I can vividly recall seeing David Bowie on 'Top of the Pops' for the first time. As he sang 'Starman', he put his arm around Mick Ronson and pointed out of the telly straight at...
...no, actually that wasn't it at all. It was 1979 and it was 'Boys Keep Swinging'. At which point I had absolutely no idea who he was. The track sounding vaguely new wavey, I probably assumed it was a debut single. Yet it was not the music but the video which so beset my young mind.
While in Berlin he'd often gone to see drag queens, and been taken by the way they'd 'break out' at the end of their act, sweeping off their wigs and smearing away their make-up. So he made a video which went like that.
I don't think I even got it was the same guy each time. But then I didn't get much. Were these the “poofters” which playground bullies accused you of being before shoving you, but of who no-one else seemed keen to speak? But then they were singing jubilantly about being a boy, while pulling off all that stuff. But then they were wearing it in the first place... It seemed impossible to parse. Besides, are they actually allowed to broadcast this? And why isn't my Dad slamming off the telly in a fit of rage, like he normally is? This is all really strange.
'Scary Monsters' was only a year later. But a year's a long time at that age. And that was my Bowie album, the one that happened for me in real time, the one through which I found out who Bowie was. The impact of the video of 'Ashes To Ashes' and the others was immense, but that's been covered enough elsewhere. And besides this time the music mattered too. And 'Ashes To Ashes', despite its hit status, was atypical of the irreverent playfulness of the album. It seemed thrown together with cavalier disregard for the way music had always been made, with Bowie intoning “beep beep” over the top like Road Runner. It still made no sense. Songs came with sense-defying titles like 'Up the Hill Backwards'. Was 'Fashion' a critique or celebration of the fashion industry? Beep beep. But what had been befuddling now felt beguiling. Somehow, it made my sort of no sense.
But if one year was a long time, then try three...
By 'Let's Dance' Bowie was performing dance music in big suits and arenas. He played the nearby and newly opened Milton Keynes Bowl, and many of my schoolmates went. If I say I tried to stop them I'm not really exaggerating. The fervour with which I reviled and denounced it all seems somewhat ludicrous looking back. Martin Luther had a softer reaction to Papal indulgences. The night of that gig, I'm sure I must have placed myself in a chair and deliberately not gone.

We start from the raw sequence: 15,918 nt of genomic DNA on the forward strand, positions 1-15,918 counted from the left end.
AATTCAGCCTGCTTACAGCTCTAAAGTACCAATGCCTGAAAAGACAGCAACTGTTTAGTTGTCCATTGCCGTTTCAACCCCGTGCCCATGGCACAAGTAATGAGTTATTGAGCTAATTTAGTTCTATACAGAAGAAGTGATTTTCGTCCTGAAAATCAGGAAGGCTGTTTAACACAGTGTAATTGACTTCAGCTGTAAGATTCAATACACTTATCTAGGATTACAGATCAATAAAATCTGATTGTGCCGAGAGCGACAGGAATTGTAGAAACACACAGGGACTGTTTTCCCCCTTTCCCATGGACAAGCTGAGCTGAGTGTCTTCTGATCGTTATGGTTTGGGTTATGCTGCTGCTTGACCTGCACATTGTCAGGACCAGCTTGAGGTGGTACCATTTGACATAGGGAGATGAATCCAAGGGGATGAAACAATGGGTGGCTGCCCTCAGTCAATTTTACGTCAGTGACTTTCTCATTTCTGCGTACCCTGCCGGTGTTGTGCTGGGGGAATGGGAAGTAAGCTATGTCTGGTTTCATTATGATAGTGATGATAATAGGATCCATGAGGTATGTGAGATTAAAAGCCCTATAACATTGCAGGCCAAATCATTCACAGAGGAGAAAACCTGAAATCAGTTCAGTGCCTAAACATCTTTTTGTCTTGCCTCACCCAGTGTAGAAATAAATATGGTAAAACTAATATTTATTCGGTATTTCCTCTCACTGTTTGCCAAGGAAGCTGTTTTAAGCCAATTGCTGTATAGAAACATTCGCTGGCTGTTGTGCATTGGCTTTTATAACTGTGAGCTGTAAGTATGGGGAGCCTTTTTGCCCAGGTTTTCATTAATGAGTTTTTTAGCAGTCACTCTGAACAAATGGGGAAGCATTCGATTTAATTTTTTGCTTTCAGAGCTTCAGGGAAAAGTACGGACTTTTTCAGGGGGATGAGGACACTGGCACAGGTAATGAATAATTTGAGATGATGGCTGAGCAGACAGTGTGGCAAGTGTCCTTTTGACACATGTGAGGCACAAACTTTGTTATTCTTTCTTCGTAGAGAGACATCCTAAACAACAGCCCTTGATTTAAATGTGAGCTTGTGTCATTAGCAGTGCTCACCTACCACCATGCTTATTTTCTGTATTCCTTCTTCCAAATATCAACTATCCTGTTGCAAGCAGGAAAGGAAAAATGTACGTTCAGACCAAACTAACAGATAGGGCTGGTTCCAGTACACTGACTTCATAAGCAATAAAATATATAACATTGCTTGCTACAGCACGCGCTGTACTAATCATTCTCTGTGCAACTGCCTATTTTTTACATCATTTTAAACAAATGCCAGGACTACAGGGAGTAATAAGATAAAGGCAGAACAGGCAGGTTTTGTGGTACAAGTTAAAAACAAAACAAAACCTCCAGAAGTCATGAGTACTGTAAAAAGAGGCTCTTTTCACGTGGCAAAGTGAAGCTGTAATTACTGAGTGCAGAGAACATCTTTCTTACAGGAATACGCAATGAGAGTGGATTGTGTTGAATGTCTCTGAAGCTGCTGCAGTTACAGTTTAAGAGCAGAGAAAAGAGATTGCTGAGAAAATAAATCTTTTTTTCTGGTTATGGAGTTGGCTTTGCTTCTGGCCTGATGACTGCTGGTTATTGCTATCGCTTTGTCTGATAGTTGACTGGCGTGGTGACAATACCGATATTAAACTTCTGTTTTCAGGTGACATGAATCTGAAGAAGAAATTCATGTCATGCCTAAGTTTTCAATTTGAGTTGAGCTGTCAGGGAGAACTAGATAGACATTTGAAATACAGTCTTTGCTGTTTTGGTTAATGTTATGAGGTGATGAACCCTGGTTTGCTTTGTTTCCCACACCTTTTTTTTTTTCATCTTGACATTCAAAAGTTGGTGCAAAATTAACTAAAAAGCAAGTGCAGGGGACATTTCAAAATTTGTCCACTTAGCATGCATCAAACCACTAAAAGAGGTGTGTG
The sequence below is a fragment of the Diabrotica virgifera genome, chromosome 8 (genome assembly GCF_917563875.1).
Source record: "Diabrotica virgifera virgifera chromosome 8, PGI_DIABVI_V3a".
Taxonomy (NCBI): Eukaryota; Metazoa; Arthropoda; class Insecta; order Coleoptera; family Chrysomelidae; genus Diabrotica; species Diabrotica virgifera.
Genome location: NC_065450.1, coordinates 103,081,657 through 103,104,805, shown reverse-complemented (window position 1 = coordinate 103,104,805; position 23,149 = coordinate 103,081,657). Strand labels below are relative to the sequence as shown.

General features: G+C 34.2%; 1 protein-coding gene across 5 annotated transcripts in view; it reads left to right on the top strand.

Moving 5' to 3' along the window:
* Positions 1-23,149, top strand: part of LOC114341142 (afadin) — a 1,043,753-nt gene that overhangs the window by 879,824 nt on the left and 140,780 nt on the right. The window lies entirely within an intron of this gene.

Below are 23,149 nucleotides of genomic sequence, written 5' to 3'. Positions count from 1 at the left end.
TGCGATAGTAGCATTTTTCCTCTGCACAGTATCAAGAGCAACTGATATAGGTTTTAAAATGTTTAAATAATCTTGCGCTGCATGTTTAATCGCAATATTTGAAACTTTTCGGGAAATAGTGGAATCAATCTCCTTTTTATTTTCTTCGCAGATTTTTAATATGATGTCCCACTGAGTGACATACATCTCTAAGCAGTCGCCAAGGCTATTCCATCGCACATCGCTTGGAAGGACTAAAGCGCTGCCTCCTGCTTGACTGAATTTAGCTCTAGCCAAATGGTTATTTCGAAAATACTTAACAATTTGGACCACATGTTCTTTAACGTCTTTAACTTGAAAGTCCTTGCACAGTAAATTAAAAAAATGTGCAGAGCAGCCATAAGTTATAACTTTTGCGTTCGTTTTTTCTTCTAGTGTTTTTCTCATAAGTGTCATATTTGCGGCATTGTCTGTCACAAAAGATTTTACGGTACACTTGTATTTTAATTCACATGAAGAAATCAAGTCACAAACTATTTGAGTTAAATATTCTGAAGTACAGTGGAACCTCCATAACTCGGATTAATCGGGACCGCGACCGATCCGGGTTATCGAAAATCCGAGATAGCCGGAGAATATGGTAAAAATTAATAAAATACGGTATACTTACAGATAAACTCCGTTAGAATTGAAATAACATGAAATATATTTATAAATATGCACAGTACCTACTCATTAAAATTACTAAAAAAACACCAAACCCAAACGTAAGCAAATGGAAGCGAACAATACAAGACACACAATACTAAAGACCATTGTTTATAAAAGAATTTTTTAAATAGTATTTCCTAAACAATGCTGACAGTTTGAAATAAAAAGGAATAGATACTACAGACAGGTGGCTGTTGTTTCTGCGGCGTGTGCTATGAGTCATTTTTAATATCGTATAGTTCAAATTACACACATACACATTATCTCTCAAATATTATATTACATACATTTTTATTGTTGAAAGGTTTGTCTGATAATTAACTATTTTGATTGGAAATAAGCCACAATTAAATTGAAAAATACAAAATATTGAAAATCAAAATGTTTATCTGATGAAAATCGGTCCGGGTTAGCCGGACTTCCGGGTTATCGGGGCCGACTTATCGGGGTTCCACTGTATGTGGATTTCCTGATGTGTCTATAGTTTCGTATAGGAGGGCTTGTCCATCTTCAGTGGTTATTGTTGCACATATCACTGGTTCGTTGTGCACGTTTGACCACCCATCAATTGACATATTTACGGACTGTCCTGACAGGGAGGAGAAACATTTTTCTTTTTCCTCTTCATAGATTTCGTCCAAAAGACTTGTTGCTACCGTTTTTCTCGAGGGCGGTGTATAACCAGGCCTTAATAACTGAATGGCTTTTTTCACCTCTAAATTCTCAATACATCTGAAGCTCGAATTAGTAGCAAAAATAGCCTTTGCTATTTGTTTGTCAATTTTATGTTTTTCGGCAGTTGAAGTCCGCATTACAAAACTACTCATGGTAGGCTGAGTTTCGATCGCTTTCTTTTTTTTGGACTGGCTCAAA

(Besides, what was to follow suggested I should really have held onto my ire. 'Tonight' made 'Let's Dance' sound a whole lot better in retrospect. In the Seventies Bowie had used music as a bridgehead for everything he wanted to do. By the Eighties it had become a day job he was stuck with. He later called the period a “netherworld of commercial acceptance”.)
But however absurd and self-righteous I was being, isn't that what popular music is for? Not chin-stroking connoisseurship but the chance to assert your own identity via the positive and negative reflections of album covers?
And Bowie knew that more than most. Even if I wasn't in the first audience for 'Starman', even if I didn't get the full force of the thing, I got enough of a deflected blow to get it. Bowie wasn't doing it for you, like a car-crashing rock star you could live through vicariously. (Even if he did all that too.) He was doing it so you could too. You didn't have to be the person everyone had always told you that you were. You could create your own self and then inhabit it. When I asked my workmates for their favourite Bowie era everyone said their era. Even when that meant dates in the Eighties or early Nineties. Which is crazy talk. But only if you're doing it by assessing the music.
That's why it was so fitting his best-of album was called 'Changesonebowie', particularly the audacious use of “one”. That's why the standard press reaction of asking everyone their favourite track doesn't cover it. That's why the cliché of his being a “musical chameleon”, trotted back out so many times in recent days by know-nothings, is so inadequate. Bowie was a musical shaman. The changes were the crux of the thing. He didn't just change, he represented change. As he sang, “I could make a transformation as a rock 'n' roll star”.
Coming soon: More Bowie stuff. What else?